Having proposed a few breach notification ideas over the past few years, including a federally-mandated Breach Notification Box that would let consumers know an organization's data safety record at a glance, I couldn't help but notice that there was no "there" there in this sketch of our nation's new plan for a safer and more secure future. Indeed, the federal government doesn't even meet the requirements outlined in his proposal.
And there's the rub. Obama is calling for, "a single, strong national standard so Americans know when their information has been stolen or misused," but federal agencies were not specifically mentioned and, in my opinion, one has to at least wonder if the federal government will try to take a pass.
Meeting Tougher Standards
According to a Government Accountability Office report last year, fewer than 30% of federal agencies comply with the proposed Personal Data Notification and Protection Act. The United States Postal Service, the Energy Department, the State Department and a few other agencies of note have suffered significant breaches of highly sensitive personal information over the past few years, and not one of them informed the individuals affected within the stipulated one-month period now advocated by the White House.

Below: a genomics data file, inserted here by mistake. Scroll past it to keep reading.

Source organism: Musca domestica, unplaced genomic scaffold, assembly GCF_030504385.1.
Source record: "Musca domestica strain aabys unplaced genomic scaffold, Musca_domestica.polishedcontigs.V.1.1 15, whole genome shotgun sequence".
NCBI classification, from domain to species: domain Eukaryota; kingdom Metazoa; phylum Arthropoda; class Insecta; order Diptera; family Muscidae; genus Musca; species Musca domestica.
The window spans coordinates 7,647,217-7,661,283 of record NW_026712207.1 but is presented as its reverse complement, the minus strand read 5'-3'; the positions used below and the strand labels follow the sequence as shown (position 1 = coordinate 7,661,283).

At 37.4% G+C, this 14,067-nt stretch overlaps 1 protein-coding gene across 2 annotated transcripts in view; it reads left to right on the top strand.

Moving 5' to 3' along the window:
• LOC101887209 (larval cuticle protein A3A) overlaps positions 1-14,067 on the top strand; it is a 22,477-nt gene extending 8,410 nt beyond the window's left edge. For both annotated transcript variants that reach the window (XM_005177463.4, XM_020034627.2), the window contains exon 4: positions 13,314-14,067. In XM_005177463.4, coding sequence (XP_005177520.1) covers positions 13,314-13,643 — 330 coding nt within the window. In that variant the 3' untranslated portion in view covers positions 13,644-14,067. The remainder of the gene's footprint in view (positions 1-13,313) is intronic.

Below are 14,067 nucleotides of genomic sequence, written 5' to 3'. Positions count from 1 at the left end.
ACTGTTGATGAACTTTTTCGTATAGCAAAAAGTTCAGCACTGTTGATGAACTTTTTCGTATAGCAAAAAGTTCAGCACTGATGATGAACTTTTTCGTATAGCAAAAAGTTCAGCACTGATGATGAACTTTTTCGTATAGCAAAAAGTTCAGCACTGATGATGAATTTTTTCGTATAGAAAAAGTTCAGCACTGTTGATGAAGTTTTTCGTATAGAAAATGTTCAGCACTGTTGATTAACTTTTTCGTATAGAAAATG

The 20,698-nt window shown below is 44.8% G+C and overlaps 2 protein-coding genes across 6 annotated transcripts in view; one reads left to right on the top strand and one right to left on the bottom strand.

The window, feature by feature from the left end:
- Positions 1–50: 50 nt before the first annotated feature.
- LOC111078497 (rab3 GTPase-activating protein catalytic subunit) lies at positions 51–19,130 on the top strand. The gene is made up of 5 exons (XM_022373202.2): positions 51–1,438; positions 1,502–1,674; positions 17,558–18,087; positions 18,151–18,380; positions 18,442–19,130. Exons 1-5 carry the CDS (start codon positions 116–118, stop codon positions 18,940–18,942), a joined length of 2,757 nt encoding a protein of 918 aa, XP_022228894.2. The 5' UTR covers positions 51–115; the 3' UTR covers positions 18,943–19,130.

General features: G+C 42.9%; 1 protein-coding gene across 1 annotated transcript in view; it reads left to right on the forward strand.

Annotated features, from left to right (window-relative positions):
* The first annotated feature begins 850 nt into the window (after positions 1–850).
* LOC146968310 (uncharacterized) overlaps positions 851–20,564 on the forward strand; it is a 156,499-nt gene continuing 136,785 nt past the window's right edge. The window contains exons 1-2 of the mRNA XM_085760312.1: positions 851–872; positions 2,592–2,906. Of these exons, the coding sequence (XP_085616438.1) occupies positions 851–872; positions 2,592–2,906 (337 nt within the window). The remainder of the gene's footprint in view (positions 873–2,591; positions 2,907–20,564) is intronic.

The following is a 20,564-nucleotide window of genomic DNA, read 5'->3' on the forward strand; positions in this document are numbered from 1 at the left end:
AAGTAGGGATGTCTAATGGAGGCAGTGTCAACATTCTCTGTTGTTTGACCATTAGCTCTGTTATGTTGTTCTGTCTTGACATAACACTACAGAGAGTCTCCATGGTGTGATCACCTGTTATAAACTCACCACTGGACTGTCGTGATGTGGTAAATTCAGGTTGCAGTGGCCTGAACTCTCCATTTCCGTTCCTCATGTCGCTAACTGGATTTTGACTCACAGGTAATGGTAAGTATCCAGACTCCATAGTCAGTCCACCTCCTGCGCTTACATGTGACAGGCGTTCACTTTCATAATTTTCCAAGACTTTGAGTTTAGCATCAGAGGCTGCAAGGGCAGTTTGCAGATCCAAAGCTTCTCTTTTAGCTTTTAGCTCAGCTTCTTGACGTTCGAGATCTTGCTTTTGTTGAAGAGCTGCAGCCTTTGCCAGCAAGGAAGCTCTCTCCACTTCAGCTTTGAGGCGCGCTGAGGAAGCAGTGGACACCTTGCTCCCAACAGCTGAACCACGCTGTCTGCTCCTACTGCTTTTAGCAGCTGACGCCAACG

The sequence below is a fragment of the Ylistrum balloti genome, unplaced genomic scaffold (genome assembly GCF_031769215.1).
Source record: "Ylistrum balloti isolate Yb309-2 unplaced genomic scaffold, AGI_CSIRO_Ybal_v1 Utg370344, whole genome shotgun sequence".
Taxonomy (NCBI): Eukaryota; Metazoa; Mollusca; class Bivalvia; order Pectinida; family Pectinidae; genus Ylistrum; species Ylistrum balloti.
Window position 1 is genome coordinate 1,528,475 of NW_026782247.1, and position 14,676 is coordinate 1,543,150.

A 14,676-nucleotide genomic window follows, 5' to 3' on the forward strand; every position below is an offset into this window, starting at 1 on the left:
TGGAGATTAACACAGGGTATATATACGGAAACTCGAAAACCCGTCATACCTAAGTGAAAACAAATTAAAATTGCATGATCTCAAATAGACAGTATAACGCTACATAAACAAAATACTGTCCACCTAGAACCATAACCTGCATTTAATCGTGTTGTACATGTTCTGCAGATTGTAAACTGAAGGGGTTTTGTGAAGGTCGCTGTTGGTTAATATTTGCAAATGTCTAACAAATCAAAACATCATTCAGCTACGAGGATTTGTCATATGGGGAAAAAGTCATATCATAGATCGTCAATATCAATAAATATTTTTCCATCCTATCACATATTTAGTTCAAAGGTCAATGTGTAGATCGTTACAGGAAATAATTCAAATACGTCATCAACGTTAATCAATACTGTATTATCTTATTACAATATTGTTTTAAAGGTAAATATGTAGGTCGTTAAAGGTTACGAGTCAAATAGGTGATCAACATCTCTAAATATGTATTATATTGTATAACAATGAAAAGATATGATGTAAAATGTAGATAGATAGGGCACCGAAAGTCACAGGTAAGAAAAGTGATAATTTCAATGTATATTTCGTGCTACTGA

There are rules in place that make it necessary to inform Homeland Security of a breach, but no national law in the wider world of American consumers and employees. Legislation exists that would deal with this issue, requiring government agencies to inform breach victims within 72 hours In fact, it was passed in the House last year, but the Senate never voted on it. One wonders if the administration will use this opportunity to push the envelope regarding federal agencies and breach notification when he outlines America's plan to provide better data security for its citizens next week.
It's a new thing for a president to telegraph in such a granular way what he's going to say in the State of the Union Address. Let's hope the president was doing it by way of a market test, and that early reactions--including this one--to the remarks he made this week at the FTC and Department of Homeland Security will help him make a good idea into a real plan, and get Congress to pass the necessary laws to put it into effect.